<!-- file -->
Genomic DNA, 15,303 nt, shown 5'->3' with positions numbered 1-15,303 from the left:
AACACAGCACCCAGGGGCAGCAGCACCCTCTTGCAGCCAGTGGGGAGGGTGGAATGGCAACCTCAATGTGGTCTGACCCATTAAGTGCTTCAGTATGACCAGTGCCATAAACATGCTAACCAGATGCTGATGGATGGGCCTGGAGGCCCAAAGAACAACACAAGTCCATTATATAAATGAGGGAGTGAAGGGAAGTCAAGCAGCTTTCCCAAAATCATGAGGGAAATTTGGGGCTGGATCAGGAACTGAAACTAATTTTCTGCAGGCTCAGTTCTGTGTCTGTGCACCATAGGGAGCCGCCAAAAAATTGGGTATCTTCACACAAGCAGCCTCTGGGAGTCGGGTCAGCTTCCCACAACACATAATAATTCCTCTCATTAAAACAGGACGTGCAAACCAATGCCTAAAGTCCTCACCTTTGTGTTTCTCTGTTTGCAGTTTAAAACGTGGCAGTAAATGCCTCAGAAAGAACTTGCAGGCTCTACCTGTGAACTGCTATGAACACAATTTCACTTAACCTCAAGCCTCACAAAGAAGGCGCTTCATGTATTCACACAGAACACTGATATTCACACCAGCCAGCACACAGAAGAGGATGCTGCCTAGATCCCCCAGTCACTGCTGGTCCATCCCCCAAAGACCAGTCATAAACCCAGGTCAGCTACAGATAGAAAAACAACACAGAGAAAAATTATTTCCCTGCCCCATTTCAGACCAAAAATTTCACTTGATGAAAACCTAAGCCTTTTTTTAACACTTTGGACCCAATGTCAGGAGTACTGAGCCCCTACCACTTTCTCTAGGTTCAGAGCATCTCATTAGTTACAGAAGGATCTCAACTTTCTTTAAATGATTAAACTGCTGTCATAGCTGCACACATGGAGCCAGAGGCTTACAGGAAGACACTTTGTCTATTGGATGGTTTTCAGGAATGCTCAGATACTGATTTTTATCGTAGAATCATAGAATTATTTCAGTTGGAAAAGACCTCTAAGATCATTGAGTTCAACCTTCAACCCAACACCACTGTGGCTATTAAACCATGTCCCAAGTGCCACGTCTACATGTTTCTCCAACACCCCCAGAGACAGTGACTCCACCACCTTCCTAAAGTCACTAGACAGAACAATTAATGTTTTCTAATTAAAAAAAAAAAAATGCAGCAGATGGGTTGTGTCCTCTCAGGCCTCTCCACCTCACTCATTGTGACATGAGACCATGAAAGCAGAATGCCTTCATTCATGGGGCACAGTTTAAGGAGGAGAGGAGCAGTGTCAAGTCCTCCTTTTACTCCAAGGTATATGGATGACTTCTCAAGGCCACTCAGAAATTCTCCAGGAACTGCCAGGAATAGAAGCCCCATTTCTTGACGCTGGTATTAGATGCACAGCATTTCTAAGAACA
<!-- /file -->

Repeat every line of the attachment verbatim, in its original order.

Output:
Genomic DNA, 15,303 nt, shown 5'->3' with positions numbered 1-15,303 from the left:
AACACAGCACCCAGGGGCAGCAGCACCCTCTTGCAGCCAGTGGGGAGGGTGGAATGGCAACCTCAATGTGGTCTGACCCATTAAGTGCTTCAGTATGACCAGTGCCATAAACATGCTAACCAGATGCTGATGGATGGGCCTGGAGGCCCAAAGAACAACACAAGTCCATTATATAAATGAGGGAGTGAAGGGAAGTCAAGCAGCTTTCCCAAAATCATGAGGGAAATTTGGGGCTGGATCAGGAACTGAAACTAATTTTCTGCAGGCTCAGTTCTGTGTCTGTGCACCATAGGGAGCCGCCAAAAAATTGGGTATCTTCACACAAGCAGCCTCTGGGAGTCGGGTCAGCTTCCCACAACACATAATAATTCCTCTCATTAAAACAGGACGTGCAAACCAATGCCTAAAGTCCTCACCTTTGTGTTTCTCTGTTTGCAGTTTAAAACGTGGCAGTAAATGCCTCAGAAAGAACTTGCAGGCTCTACCTGTGAACTGCTATGAACACAATTTCACTTAACCTCAAGCCTCACAAAGAAGGCGCTTCATGTATTCACACAGAACACTGATATTCACACCAGCCAGCACACAGAAGAGGATGCTGCCTAGATCCCCCAGTCACTGCTGGTCCATCCCCCAAAGACCAGTCATAAACCCAGGTCAGCTACAGATAGAAAAACAACACAGAGAAAAATTATTTCCCTGCCCCATTTCAGACCAAAAATTTCACTTGATGAAAACCTAAGCCTTTTTTTAACACTTTGGACCCAATGTCAGGAGTACTGAGCCCCTACCACTTTCTCTAGGTTCAGAGCATCTCATTAGTTACAGAAGGATCTCAACTTTCTTTAAATGATTAAACTGCTGTCATAGCTGCACACATGGAGCCAGAGGCTTACAGGAAGACACTTTGTCTATTGGATGGTTTTCAGGAATGCTCAGATACTGATTTTTATCGTAGAATCATAGAATTATTTCAGTTGGAAAAGACCTCTAAGATCATTGAGTTCAACCTTCAACCCAACACCACTGTGGCTATTAAACCATGTCCCAAGTGCCACGTCTACATGTTTCTCCAACACCCCCAGAGACAGTGACTCCACCACCTTCCTAAAGTCACTAGACAGAACAATTAATGTTTTCTAATTAAAAAAAAAAAAATGCAGCAGATGGGTTGTGTCCTCTCAGGCCTCTCCACCTCACTCATTGTGACATGAGACCATGAAAGCAGAATGCCTTCATTCATGGGGCACAGTTTAAGGAGGAGAGGAGCAGTGTCAAGTCCTCCTTTTACTCCAAGGTATATGGATGACTTCTCAAGGCCACTCAGAAATTCTCCAGGAACTGCCAGGAATAGAAGCCCCATTTCTTGACGCTGGTATTAGATGCACAGCATTTCTAAGAACA